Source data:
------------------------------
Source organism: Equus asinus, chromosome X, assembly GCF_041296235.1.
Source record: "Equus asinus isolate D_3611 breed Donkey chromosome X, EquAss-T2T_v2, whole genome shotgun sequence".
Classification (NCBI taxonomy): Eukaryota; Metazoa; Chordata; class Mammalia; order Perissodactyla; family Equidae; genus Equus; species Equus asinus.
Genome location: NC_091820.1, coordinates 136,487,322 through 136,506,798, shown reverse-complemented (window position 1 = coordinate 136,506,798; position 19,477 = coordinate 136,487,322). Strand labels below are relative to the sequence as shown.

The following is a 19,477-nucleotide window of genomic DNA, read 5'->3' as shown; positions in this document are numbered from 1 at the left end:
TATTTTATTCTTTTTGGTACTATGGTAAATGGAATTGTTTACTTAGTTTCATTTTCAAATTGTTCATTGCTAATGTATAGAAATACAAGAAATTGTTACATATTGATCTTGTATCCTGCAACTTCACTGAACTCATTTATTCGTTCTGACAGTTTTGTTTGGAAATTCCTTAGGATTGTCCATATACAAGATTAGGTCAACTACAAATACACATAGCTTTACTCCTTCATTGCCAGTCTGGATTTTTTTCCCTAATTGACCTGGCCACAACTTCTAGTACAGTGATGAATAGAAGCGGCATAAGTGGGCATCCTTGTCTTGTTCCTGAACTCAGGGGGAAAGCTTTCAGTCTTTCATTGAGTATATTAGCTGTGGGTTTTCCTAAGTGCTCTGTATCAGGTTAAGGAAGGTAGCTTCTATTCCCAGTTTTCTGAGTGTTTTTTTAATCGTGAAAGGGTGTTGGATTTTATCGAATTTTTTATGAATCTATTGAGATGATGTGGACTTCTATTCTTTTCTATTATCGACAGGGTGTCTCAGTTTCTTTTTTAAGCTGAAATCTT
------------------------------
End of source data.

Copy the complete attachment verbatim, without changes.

Source organism: Equus asinus, chromosome X, assembly GCF_041296235.1.
Source record: "Equus asinus isolate D_3611 breed Donkey chromosome X, EquAss-T2T_v2, whole genome shotgun sequence".
Classification (NCBI taxonomy): Eukaryota; Metazoa; Chordata; class Mammalia; order Perissodactyla; family Equidae; genus Equus; species Equus asinus.
Genome location: NC_091820.1, coordinates 136,487,322 through 136,506,798, shown reverse-complemented (window position 1 = coordinate 136,506,798; position 19,477 = coordinate 136,487,322). Strand labels below are relative to the sequence as shown.

The following is a 19,477-nucleotide window of genomic DNA, read 5'->3' as shown; positions in this document are numbered from 1 at the left end:
TATTTTATTCTTTTTGGTACTATGGTAAATGGAATTGTTTACTTAGTTTCATTTTCAAATTGTTCATTGCTAATGTATAGAAATACAAGAAATTGTTACATATTGATCTTGTATCCTGCAACTTCACTGAACTCATTTATTCGTTCTGACAGTTTTGTTTGGAAATTCCTTAGGATTGTCCATATACAAGATTAGGTCAACTACAAATACACATAGCTTTACTCCTTCATTGCCAGTCTGGATTTTTTTCCCTAATTGACCTGGCCACAACTTCTAGTACAGTGATGAATAGAAGCGGCATAAGTGGGCATCCTTGTCTTGTTCCTGAACTCAGGGGGAAAGCTTTCAGTCTTTCATTGAGTATATTAGCTGTGGGTTTTCCTAAGTGCTCTGTATCAGGTTAAGGAAGGTAGCTTCTATTCCCAGTTTTCTGAGTGTTTTTTTAATCGTGAAAGGGTGTTGGATTTTATCGAATTTTTTATGAATCTATTGAGATGATGTGGACTTCTATTCTTTTCTATTATCGACAGGGTGTCTCAGTTTCTTTTTTAAGCTGAAATCTT